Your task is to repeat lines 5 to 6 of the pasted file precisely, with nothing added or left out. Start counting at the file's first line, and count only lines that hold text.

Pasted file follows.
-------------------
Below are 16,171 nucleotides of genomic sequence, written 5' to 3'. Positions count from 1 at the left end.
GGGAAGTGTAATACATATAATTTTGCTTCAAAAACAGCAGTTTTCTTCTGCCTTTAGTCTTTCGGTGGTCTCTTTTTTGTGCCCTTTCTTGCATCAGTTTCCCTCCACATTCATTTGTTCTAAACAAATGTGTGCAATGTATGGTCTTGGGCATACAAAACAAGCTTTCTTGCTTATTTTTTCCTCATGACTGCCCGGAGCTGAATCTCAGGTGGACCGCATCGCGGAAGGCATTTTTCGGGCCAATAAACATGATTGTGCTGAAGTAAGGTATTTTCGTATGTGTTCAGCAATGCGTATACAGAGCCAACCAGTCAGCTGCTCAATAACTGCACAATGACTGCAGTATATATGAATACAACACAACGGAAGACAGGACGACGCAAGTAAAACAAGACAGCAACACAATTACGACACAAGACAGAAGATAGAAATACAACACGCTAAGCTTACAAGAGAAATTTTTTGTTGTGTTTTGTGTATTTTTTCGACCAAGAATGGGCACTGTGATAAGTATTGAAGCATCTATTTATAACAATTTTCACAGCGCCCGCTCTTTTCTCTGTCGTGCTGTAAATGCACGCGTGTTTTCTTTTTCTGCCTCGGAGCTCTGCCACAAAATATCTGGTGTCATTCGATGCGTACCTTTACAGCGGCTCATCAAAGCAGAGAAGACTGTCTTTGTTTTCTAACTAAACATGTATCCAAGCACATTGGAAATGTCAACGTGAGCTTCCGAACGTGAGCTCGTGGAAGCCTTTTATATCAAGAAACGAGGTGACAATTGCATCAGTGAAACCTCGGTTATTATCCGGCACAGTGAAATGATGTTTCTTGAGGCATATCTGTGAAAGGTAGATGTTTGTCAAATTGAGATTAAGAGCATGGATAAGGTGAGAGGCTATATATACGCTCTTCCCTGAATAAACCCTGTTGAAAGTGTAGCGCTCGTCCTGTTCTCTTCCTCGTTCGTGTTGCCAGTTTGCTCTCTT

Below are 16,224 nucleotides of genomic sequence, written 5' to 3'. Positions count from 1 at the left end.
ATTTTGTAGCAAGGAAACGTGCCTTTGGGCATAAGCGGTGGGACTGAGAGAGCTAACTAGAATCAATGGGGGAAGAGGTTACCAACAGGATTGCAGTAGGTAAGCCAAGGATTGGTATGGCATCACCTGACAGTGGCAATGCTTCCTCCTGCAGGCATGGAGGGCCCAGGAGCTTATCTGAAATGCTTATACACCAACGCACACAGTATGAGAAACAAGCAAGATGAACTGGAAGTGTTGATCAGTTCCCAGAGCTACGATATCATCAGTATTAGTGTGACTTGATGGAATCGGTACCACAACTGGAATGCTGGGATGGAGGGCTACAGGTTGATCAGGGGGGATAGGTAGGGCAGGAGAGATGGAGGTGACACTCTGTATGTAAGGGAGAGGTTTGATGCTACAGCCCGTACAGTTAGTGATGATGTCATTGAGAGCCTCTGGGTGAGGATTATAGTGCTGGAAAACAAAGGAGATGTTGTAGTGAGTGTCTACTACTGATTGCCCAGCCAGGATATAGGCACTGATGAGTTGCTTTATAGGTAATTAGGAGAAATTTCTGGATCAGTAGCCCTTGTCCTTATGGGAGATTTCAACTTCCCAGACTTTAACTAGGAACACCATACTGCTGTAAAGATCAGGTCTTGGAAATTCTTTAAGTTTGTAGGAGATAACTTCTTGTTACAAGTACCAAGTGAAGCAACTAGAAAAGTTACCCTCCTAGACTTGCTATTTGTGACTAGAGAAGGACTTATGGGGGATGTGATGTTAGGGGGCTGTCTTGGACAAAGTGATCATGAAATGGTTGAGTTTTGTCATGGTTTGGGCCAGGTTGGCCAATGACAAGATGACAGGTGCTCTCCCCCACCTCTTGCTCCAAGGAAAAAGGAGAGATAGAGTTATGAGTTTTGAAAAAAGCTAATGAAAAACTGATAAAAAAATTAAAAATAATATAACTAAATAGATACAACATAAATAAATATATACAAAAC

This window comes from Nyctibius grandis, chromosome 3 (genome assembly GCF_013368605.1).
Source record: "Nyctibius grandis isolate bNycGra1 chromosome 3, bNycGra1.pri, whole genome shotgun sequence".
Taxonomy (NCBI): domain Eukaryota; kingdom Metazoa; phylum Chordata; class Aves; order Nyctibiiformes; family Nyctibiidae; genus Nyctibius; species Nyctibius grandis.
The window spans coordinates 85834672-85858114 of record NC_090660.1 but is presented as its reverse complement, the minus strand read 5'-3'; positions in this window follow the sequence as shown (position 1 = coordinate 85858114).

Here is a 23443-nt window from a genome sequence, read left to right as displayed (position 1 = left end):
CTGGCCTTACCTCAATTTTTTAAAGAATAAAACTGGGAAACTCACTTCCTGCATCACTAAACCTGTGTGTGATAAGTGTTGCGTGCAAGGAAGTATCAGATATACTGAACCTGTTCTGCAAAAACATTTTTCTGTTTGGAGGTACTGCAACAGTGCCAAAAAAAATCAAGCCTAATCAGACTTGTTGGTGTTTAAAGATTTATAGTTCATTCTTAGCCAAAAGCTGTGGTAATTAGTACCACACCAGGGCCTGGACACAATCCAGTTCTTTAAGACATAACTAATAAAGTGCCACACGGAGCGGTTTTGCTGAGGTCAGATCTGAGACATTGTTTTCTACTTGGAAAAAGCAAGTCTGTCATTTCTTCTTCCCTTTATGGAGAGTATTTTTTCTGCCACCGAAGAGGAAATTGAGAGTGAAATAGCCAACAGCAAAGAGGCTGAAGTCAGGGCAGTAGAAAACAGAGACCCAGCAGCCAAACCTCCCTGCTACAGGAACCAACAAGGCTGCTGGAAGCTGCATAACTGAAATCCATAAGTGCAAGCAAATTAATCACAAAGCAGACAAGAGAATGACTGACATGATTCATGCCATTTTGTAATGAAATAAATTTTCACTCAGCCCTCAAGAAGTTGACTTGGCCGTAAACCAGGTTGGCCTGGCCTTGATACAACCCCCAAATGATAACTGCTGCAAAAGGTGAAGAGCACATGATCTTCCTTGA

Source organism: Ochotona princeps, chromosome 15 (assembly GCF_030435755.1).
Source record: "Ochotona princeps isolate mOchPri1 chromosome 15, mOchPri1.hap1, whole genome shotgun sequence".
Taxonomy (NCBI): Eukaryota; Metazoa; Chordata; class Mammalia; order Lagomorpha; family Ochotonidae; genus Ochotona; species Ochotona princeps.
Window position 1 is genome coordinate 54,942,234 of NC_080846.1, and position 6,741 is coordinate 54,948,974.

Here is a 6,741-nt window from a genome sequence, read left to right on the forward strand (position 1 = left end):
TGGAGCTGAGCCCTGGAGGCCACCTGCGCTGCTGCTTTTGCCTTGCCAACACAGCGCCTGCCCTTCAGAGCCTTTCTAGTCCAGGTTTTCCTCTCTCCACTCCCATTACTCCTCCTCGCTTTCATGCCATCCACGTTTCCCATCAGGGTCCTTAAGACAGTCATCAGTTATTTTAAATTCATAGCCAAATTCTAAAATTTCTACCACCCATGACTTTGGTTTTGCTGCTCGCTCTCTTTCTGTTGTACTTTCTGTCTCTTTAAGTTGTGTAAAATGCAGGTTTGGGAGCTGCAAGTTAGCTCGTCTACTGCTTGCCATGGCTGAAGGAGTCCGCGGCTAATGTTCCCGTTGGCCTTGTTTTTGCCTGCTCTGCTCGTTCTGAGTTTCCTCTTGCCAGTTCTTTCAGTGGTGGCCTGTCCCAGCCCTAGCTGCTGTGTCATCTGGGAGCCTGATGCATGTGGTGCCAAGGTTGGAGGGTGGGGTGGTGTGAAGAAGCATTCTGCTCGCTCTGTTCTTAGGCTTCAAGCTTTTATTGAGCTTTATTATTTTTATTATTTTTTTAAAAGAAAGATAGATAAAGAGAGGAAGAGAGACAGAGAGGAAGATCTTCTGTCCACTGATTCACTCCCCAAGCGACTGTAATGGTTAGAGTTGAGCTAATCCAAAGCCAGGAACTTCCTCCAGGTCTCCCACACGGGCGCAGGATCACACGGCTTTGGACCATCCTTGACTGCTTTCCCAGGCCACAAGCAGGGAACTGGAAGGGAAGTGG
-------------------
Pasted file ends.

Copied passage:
This window comes from Nyctibius grandis, chromosome 3 (genome assembly GCF_013368605.1).
Source record: "Nyctibius grandis isolate bNycGra1 chromosome 3, bNycGra1.pri, whole genome shotgun sequence".